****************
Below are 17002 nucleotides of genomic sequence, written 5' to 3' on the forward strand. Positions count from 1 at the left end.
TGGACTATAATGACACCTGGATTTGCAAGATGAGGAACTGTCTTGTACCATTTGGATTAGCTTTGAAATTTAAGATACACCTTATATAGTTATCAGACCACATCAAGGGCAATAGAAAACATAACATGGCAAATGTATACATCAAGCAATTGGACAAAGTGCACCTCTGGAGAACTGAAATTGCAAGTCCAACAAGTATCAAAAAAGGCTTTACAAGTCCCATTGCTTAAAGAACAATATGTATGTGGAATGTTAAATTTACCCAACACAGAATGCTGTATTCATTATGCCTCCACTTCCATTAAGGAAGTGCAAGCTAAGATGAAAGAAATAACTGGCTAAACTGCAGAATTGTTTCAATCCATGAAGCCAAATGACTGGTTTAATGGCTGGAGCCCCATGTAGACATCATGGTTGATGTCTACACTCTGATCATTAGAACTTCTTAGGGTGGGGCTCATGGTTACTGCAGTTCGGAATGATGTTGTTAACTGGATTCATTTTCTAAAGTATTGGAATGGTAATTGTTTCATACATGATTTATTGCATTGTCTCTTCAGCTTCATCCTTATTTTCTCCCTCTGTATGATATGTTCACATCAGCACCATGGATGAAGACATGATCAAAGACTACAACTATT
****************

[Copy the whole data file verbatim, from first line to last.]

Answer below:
Below are 17002 nucleotides of genomic sequence, written 5' to 3' on the forward strand. Positions count from 1 at the left end.
TGGACTATAATGACACCTGGATTTGCAAGATGAGGAACTGTCTTGTACCATTTGGATTAGCTTTGAAATTTAAGATACACCTTATATAGTTATCAGACCACATCAAGGGCAATAGAAAACATAACATGGCAAATGTATACATCAAGCAATTGGACAAAGTGCACCTCTGGAGAACTGAAATTGCAAGTCCAACAAGTATCAAAAAAGGCTTTACAAGTCCCATTGCTTAAAGAACAATATGTATGTGGAATGTTAAATTTACCCAACACAGAATGCTGTATTCATTATGCCTCCACTTCCATTAAGGAAGTGCAAGCTAAGATGAAAGAAATAACTGGCTAAACTGCAGAATTGTTTCAATCCATGAAGCCAAATGACTGGTTTAATGGCTGGAGCCCCATGTAGACATCATGGTTGATGTCTACACTCTGATCATTAGAACTTCTTAGGGTGGGGCTCATGGTTACTGCAGTTCGGAATGATGTTGTTAACTGGATTCATTTTCTAAAGTATTGGAATGGTAATTGTTTCATACATGATTTATTGCATTGTCTCTTCAGCTTCATCCTTATTTTCTCCCTCTGTATGATATGTTCACATCAGCACCATGGATGAAGACATGATCAAAGACTACAACTATT